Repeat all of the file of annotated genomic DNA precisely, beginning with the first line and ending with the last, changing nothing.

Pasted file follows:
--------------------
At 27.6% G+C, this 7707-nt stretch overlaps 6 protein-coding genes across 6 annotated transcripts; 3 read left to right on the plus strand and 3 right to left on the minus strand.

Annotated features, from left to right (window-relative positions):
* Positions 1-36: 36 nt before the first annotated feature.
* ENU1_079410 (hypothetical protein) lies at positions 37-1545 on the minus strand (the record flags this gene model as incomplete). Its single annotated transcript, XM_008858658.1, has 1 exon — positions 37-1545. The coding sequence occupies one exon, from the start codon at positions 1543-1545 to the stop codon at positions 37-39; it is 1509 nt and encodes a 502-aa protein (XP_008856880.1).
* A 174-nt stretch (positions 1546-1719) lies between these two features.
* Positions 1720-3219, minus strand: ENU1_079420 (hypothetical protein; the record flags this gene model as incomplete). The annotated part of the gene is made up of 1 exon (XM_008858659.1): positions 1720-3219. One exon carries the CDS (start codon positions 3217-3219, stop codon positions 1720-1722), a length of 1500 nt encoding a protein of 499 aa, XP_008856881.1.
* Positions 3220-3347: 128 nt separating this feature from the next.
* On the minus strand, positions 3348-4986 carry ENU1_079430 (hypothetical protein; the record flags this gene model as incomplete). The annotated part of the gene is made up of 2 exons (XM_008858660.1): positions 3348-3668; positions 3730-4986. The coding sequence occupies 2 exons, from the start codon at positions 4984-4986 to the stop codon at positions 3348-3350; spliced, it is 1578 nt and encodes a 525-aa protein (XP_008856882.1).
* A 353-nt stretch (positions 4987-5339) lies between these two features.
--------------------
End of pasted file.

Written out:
At 27.6% G+C, this 7707-nt stretch overlaps 6 protein-coding genes across 6 annotated transcripts; 3 read left to right on the plus strand and 3 right to left on the minus strand.

Annotated features, from left to right (window-relative positions):
* Positions 1-36: 36 nt before the first annotated feature.
* ENU1_079410 (hypothetical protein) lies at positions 37-1545 on the minus strand (the record flags this gene model as incomplete). Its single annotated transcript, XM_008858658.1, has 1 exon — positions 37-1545. The coding sequence occupies one exon, from the start codon at positions 1543-1545 to the stop codon at positions 37-39; it is 1509 nt and encodes a 502-aa protein (XP_008856880.1).
* A 174-nt stretch (positions 1546-1719) lies between these two features.
* Positions 1720-3219, minus strand: ENU1_079420 (hypothetical protein; the record flags this gene model as incomplete). The annotated part of the gene is made up of 1 exon (XM_008858659.1): positions 1720-3219. One exon carries the CDS (start codon positions 3217-3219, stop codon positions 1720-1722), a length of 1500 nt encoding a protein of 499 aa, XP_008856881.1.
* Positions 3220-3347: 128 nt separating this feature from the next.
* On the minus strand, positions 3348-4986 carry ENU1_079430 (hypothetical protein; the record flags this gene model as incomplete). The annotated part of the gene is made up of 2 exons (XM_008858660.1): positions 3348-3668; positions 3730-4986. The coding sequence occupies 2 exons, from the start codon at positions 4984-4986 to the stop codon at positions 3348-3350; spliced, it is 1578 nt and encodes a 525-aa protein (XP_008856882.1).
* A 353-nt stretch (positions 4987-5339) lies between these two features.